All of this is supported with Razer’s Synapse 2.0. This software suite accomplishes a number of things. First, it unifies the look and feel of the configuration tools across devices. Switching from the Naga Hex to the Taipan was simple, as is moving between them (and any other supported mice).

From the Synapse 2.0 menu, you can create profiles that are tied to specific games, map keys, create macros, adjust sensitivity, polling rate and acceleration and change the lighting options. I recommend spending a bit of time finding the right combination of polling rate and sensitivity for your daily use and for each game you intend to use the Taipan with.

The magic of Razer moving more of their products to this platform is that tournament and LAN party players will have an easier time getting into the game when away from home. Plugging any supported mouse in and signing into Synapse 2.0 will give access to any created profiles. Playing Battlefield 3 at home will feel identical to playing it on someone else’s machine.

I took the Taipan through its paces in a few different games to make sure that it lived up to Razer’s promises. I started off with RipTen favorite Serious Sam 3: BFE, and while I didn’t last much longer than I usually do in that game’s survival mode, I had an easy time maneuvering around the massive flood of aliens that was out for my blood. The mouse operated precisely, and every shot went where I intended it to. Again, the combination of high sensitivity and polling rate with the rubberized sides made moving and stopping natural. I always felt in control, which is especially impressive given how well the mouse glides across my mat.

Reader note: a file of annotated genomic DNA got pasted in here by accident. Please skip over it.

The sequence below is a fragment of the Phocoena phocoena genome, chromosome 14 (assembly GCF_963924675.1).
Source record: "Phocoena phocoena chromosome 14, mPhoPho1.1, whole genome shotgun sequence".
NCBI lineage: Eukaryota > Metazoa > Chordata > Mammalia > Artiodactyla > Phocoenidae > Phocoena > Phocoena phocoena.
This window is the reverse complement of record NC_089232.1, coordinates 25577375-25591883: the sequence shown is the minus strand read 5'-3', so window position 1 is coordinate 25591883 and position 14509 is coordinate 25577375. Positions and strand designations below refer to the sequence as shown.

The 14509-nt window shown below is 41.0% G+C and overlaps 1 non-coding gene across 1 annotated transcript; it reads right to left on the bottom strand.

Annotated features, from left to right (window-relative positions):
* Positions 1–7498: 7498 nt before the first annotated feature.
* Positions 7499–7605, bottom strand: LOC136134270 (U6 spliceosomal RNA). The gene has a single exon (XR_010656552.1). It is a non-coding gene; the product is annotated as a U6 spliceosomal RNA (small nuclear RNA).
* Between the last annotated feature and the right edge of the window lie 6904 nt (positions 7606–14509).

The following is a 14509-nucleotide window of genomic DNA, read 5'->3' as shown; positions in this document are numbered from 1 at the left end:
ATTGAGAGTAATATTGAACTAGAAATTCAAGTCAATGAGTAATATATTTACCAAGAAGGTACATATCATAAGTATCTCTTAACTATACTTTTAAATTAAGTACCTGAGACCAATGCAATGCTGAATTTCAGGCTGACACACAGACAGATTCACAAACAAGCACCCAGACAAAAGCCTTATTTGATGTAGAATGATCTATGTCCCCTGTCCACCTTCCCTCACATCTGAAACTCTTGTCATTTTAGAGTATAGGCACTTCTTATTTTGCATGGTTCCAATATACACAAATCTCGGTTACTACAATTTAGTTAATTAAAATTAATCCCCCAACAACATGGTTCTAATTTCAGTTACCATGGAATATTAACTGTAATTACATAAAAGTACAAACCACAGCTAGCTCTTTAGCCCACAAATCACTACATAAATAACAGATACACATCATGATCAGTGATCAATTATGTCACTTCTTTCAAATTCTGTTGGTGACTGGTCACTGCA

I then moved over to Team Fortress 2 and had the same success. My K/D is pretty miserable, but that isn’t the mouse’s fault. Again, I felt in greater control, even at higher velocities. For those that are more adept with mouse and keyboard, I have no doubt that precise headshots will come easier with the Taipan. For my skill level, I was happy to land more shots center mass.

While it’s unlikely that the Razer Taipan will magically allow you to compete with pro FPS gamers, it is a damn good piece of equipment. Precision bolstered by the dual sensors and surface calibration, ease of movement handled by the extremely smooth underside and control enhanced by the rubberized grips combine for one of the most accurate gaming mice on the market. It’s not an small investment, but for gamers serious about their headshots and body count, the $79.99 will be well worth it.


Here’s the Rundown:

+ Synapse 2.0 support with surface calibration makes for an extremely versatile experience
+ 8200 dpi and 1,000Hz polling should satisfy even the most speed-hungry FPSer
+ Rubberized sides make it easy to maintain control
+ Matte finish helps prevent the mouse from getting slick with skin oils
+ Comfortable ambidextrous design
– While the device has nine customizable buttons, some aren’t easily usable
– For those that prefer a mouse shape designed specifically for one hand, the contour might not be ideal


9 and 9.5 represent the pinnacle of design. These scores are for hardware that you not only feel would be worth your purchase, but you would actually try to convince your friends to buy them as well.

The Razer Taipan retails for $79.99. A unit was provided by the manufacturer to RipTen for the purposes of review.